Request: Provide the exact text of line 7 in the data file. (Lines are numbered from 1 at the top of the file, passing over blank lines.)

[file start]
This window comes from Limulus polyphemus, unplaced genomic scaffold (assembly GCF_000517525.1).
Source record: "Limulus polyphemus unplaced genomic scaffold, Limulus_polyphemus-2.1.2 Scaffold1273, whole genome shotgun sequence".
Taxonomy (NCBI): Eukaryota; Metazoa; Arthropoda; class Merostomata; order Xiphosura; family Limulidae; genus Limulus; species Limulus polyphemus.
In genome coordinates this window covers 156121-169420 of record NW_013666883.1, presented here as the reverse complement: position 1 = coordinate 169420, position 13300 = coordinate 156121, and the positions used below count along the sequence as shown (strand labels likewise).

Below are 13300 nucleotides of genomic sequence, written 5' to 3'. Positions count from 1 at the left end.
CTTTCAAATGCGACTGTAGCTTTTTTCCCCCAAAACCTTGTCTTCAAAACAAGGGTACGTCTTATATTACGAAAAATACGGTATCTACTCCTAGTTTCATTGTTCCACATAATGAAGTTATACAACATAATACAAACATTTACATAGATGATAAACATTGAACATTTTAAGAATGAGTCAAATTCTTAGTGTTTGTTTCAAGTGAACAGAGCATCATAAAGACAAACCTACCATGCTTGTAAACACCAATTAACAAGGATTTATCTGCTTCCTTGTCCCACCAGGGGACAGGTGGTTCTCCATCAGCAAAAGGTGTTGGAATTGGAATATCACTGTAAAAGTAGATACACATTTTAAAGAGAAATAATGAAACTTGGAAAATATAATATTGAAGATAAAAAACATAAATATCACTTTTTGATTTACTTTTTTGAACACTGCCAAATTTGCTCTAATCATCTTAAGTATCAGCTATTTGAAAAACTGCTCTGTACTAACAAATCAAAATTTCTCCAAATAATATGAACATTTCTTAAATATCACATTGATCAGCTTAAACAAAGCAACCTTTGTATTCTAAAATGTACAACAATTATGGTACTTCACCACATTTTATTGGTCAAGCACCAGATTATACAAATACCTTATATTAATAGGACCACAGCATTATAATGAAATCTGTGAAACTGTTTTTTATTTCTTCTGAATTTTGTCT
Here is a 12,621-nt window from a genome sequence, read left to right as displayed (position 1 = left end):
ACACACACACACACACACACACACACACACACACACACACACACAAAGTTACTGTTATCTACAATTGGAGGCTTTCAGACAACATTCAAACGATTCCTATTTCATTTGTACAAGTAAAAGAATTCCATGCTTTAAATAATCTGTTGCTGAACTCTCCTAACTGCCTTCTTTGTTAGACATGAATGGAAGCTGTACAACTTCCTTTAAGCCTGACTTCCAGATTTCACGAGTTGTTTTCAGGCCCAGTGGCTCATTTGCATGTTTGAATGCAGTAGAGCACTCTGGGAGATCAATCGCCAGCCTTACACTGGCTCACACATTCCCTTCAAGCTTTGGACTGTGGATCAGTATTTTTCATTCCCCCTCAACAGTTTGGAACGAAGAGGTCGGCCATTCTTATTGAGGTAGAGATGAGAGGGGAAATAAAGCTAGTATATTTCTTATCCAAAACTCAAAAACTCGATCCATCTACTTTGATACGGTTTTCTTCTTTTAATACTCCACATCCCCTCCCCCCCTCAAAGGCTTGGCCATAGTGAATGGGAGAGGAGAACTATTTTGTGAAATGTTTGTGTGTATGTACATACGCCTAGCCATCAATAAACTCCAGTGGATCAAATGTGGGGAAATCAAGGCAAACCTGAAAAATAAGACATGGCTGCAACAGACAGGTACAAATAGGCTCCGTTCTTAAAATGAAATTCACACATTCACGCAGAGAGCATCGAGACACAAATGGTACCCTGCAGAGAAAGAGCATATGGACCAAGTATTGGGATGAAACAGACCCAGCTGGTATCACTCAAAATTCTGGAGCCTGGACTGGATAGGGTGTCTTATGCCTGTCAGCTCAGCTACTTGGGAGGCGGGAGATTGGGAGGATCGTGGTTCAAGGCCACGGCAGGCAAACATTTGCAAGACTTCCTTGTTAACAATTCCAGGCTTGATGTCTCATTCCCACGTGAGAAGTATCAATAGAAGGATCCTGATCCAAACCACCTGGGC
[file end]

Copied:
Here is a 12,621-nt window from a genome sequence, read left to right as displayed (position 1 = left end):